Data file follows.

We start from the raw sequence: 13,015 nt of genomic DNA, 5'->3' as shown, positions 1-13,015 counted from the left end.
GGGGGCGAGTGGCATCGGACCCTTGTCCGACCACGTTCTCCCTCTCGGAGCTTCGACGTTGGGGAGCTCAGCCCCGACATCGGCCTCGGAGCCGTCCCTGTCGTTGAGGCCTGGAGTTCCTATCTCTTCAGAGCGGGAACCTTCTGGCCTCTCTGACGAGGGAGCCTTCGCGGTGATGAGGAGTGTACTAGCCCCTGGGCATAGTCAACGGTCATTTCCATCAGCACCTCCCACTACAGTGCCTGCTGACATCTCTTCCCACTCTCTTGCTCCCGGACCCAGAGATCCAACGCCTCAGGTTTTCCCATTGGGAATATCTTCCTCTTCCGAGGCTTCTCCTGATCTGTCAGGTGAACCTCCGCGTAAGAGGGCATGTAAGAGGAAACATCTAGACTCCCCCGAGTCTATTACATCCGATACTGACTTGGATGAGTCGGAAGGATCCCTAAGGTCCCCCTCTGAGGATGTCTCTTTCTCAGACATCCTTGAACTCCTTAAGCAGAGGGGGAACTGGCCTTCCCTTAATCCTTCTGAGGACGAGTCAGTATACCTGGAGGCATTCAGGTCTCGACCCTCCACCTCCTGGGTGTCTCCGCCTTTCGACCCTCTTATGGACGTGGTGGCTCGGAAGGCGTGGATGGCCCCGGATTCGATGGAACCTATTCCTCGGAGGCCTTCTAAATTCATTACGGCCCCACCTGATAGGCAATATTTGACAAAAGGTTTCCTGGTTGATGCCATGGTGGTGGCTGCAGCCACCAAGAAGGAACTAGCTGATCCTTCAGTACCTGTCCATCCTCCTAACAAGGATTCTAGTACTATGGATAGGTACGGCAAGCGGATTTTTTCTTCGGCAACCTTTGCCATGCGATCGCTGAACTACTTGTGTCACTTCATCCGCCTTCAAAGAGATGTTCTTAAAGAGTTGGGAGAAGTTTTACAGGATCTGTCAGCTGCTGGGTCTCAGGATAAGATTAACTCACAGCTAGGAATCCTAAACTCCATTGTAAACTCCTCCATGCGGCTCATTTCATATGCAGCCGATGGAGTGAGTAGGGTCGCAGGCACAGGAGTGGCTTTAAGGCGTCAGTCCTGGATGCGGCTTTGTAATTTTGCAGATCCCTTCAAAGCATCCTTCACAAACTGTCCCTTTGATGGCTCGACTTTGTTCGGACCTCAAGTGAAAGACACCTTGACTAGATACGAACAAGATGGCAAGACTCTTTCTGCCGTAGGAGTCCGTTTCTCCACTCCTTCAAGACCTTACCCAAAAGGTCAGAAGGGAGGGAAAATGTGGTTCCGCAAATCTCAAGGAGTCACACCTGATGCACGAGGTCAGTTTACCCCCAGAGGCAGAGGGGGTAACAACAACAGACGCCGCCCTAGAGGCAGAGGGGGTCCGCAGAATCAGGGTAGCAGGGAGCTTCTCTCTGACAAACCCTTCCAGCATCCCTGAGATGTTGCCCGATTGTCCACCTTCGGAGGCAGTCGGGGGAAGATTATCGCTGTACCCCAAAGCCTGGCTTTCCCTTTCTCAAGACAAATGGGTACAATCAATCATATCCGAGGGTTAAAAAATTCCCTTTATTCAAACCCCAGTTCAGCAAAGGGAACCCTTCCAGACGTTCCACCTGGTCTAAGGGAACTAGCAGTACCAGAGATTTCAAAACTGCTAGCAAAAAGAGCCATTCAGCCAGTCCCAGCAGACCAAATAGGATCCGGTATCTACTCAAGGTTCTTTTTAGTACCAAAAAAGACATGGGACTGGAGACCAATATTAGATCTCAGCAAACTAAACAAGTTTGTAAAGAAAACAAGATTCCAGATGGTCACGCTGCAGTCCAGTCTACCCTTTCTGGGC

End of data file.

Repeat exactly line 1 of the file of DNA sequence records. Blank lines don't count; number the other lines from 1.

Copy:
We start from the raw sequence: 13,015 nt of genomic DNA, 5'->3' as shown, positions 1-13,015 counted from the left end.